Celebrate good times: The Astros announced their plans to celebrate their 50th anniversary season in 2012 with six different throwback uniforms they'll use next season -- including the famous rainbow jersey, one of the best in the history of the game. [MLB.com]

For more baseball news, rumors and analysis, follow @eyeonbaseball on Twitter or subscribe to the RSS feed.
Posted on: May 23, 2011 11:00 am
Edited on: May 23, 2011 11:01 am
 

Pepper: Bo Porter hoping to manage

By Evan Brunell

EYE ON THE JOB: Nationals' third-base coach Bo Porter knows what he wants, and that's a manager's job.

Porter has been one of the hottest names in managerial circles the last couple of seasons, so he figures to get the call eventually -- perhaps as early as next season. He's built up good experience so far, coaching for two years in the Marlins' farm system before becoming Fredi Gonzalez's third-base coach in Florida. He moved to the same role in Arizona for 2010, becoming bench coach once A.J. Hinch was fired. Porter interviewed for the Nationals' opening in 2009 (that went to Jim Riggleman) and also threw his hat in the ring last winter for the Mariners and Pirates jobs.

One might wonder why Porter's had a hard time snagging that manager's job if he's so highly regarded. That's because it's not easy for a first-time manager to get his break.

“It’s hard for anybody at any level to get their first job,” said Nationals general manger Mike Rizzo. “You have to have the right situation to be the perfect candidate to get your first job. There’s some luck involved, and you have to have that stick-to-itiveness that transcends any time line.”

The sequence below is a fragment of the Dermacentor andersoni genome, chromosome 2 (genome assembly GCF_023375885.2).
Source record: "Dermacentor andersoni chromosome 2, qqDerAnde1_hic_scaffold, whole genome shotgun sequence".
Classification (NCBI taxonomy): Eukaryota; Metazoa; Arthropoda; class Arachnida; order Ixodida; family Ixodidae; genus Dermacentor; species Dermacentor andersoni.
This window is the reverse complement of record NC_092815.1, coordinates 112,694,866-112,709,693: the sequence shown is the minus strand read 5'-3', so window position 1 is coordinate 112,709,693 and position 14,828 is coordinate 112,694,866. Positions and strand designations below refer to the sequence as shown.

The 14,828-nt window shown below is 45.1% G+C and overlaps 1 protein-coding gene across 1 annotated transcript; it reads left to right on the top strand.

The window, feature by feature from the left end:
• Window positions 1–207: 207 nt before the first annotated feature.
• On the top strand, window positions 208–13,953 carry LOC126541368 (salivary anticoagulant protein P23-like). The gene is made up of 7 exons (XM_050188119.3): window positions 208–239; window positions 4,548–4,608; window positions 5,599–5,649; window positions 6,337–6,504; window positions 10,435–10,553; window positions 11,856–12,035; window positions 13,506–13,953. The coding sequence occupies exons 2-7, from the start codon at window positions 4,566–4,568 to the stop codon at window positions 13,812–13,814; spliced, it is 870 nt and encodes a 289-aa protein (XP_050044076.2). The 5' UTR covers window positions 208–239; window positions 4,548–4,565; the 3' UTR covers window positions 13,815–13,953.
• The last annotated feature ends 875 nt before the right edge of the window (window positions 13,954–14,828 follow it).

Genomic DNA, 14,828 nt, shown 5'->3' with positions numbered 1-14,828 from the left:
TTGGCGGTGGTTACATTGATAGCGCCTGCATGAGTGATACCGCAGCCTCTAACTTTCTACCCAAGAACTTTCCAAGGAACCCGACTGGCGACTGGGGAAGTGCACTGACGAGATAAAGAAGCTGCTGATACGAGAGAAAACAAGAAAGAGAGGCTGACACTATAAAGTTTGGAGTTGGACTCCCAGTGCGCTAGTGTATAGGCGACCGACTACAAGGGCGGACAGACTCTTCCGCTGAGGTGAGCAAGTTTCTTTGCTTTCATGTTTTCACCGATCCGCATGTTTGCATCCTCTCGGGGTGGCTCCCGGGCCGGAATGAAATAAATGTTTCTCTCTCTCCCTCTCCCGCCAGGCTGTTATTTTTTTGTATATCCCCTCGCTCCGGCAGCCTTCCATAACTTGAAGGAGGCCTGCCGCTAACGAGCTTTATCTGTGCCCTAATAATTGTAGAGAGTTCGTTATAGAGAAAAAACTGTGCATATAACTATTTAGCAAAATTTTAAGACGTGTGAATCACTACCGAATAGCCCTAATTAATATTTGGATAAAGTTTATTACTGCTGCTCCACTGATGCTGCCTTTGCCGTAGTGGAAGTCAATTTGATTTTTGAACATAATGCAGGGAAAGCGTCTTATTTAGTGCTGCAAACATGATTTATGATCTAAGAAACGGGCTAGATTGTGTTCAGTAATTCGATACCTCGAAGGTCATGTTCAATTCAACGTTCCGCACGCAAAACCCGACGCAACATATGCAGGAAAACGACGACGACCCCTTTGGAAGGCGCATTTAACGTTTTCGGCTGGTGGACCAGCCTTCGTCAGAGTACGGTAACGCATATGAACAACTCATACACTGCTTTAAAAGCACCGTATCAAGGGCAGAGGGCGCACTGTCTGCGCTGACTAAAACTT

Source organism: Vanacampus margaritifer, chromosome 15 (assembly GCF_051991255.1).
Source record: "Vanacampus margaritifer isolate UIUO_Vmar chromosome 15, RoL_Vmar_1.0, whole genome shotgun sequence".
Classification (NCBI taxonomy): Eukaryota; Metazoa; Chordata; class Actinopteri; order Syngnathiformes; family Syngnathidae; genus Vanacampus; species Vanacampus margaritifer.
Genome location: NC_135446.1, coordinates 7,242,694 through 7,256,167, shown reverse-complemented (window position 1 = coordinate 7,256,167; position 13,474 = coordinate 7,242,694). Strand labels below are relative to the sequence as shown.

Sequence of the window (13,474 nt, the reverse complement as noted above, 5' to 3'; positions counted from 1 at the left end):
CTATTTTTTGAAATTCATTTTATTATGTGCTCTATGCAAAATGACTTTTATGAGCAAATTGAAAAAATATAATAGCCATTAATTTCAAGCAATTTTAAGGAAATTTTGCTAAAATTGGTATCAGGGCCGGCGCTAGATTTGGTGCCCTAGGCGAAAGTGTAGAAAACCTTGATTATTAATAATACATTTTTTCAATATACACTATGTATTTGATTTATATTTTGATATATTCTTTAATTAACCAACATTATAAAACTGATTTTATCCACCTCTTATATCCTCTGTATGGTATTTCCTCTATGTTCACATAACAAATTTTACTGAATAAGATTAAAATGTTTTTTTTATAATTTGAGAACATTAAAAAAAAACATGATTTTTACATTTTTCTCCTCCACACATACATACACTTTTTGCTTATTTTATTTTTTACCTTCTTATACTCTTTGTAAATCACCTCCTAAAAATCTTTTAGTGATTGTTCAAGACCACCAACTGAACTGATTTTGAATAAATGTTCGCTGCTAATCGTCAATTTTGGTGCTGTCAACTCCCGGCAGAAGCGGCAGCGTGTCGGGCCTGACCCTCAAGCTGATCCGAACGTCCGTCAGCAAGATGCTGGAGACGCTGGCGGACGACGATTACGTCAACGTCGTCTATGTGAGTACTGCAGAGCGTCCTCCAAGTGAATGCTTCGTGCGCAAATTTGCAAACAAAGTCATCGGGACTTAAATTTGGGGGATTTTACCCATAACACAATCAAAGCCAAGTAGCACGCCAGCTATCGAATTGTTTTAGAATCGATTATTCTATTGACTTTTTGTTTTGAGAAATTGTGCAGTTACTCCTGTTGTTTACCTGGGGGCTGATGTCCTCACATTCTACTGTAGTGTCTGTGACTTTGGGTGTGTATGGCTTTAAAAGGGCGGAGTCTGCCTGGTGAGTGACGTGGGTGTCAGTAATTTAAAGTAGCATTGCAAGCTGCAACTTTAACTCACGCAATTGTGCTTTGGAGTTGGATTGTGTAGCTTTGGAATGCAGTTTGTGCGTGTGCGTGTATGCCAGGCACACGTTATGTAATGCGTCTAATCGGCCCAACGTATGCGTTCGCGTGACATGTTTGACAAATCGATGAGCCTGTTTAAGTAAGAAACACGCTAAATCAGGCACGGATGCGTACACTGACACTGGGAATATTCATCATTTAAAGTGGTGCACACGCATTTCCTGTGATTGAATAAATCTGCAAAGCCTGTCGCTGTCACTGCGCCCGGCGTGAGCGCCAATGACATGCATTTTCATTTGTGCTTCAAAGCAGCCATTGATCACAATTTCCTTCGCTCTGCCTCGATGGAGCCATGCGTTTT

Porter, for his part, believes being third-base coach is one of the -- if not the -- most challenging assistant coach positions in all of sports, and it's a spot that helps hopefuls prepare for becoming skipper.

“Jim Riggleman can’t jump into my brain and make a decision when the ball is in motion,” Porter said. “The same thoughts it takes to manage a game, it takes to be a third-base coach.” (New Jersey Star-Ledger)

MADOFF SCHEME: The New Yorker comes out with a fantastic article on the owner of the Mets, Fred Wilpon. It chronicles his rise to becoming the owner of the Mets, as well as detailing the scandal that threatens his grip on the team in the Bernie Madoff Ponzi scheme. It's a long article, but worth the read. (New Yorker)

DEEP DRAFT
: Everyone knows the Rays have 11 of the first 75 picks in the draft. But San Diego also has a nice haul, with five of the first 58. That will add a ton of talent from the talented draft into a Padres system already deep in corner infielders. That means you can bet on middle infielders being featured in the draft, along with the crucial center field spot and of course, pitching. (San Diego Union-Tribune)